September 14, 2020
#BenInNature is on vacation! While he's out, we're going to look back at the first daily nature updates from way back in March! The following post was originally published March 26, 2020.
Centipedes aren't the most beloved creatures, but they're pretty fascinating. This is a bark centipede of the genus Scolopocryptops. So what's the difference between a centipede and a millipede? Centipedes and millipedes both belong to the subphylum Myriapoda, and they're both long and skinny and have a bunch of legs, but beyond that, the differences are night and day. Centipedes are fast-moving carnivores; millipedes are slow-moving detritivores (they eat dead organic material, mostly plant-based). Centipedes can inflict a painful, venomous bite; millipedes defend themselves by curling into a tight ball, and some species release a foul-smelling liquid. I found this particular centipede hiding underneath a rock out in the woods. Since centipedes are generally nocturnal, it was probably waiting for night to fall so it could go hunting. If you look closely, you can see this centipede's pincers right underneath its head. The pincers that a centipede uses to puncture its prey and inject venom are actually modified forelegs! Millipedes have a special set of modified legs as well, which we'll be discussing tomorrow. A big thank-you to myriapod expert Dr. Jackson Means for identifying this fellow for me! #BenInNature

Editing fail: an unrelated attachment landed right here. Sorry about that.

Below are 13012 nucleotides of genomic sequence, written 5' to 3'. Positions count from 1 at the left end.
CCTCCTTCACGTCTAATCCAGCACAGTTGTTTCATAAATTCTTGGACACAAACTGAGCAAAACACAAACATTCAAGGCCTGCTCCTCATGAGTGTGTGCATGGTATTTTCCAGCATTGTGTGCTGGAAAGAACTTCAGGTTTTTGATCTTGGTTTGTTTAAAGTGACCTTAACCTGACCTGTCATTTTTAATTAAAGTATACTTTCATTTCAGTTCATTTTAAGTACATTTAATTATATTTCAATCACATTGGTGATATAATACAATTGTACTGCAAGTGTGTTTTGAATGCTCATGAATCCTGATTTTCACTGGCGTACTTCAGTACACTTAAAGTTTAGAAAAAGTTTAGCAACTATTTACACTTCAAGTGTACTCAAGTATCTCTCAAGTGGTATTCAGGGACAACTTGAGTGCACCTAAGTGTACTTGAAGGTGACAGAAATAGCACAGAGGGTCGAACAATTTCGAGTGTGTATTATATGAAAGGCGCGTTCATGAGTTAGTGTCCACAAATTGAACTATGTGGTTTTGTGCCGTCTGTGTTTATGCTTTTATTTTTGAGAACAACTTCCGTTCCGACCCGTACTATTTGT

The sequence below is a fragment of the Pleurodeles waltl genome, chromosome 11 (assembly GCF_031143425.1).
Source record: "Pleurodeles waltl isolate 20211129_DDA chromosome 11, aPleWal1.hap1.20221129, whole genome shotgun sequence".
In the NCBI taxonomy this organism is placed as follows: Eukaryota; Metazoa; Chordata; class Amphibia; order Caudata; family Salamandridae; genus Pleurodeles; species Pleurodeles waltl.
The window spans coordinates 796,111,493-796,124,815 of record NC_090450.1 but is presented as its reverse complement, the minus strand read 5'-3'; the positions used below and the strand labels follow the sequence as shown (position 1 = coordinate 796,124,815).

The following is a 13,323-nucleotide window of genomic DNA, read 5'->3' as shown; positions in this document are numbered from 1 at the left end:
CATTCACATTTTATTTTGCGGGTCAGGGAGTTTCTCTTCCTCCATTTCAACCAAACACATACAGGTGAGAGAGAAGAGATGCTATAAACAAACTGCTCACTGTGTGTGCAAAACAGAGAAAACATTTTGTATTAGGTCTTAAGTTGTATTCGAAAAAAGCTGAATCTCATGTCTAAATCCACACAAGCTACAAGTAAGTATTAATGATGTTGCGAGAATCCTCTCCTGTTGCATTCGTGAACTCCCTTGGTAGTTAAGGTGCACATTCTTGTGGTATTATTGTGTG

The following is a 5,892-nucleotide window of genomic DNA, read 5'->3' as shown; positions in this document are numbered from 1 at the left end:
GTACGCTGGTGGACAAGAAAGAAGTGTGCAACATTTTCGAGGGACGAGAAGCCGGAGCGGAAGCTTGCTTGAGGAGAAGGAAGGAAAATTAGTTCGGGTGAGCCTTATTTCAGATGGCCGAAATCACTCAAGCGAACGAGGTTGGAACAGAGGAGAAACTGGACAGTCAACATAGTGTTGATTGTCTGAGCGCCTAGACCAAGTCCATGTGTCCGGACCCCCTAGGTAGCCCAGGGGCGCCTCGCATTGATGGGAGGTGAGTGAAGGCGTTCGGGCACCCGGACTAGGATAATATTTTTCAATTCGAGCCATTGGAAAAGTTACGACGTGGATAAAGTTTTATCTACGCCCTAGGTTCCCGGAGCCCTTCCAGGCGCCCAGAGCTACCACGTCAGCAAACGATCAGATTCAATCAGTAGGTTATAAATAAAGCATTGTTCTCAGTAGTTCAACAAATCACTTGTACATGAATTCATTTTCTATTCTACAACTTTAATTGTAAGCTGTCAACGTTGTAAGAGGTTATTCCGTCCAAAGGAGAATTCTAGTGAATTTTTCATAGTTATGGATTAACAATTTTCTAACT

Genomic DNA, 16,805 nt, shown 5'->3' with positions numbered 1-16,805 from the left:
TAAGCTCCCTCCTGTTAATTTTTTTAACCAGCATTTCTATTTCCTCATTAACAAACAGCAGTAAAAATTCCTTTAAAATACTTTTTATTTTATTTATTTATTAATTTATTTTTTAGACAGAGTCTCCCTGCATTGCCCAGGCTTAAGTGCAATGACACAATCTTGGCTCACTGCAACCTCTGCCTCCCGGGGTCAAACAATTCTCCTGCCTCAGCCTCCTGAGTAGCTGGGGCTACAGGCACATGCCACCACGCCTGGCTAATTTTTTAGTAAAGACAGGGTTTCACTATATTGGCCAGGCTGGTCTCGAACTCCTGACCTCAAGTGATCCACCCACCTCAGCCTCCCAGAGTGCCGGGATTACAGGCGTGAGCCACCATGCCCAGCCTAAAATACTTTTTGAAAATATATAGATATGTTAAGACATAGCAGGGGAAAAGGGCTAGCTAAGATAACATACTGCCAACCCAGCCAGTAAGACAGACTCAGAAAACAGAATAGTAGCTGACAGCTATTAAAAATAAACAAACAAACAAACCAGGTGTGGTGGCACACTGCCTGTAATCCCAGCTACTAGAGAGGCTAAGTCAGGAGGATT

Social distancing can be difficult, but it presents a great opportunity to become reacquainted with nature. While he is working from home, Administrator of Science Ben Williams is venturing outdoors each day to record a snapshot of the unique sights that can be found in the natural world.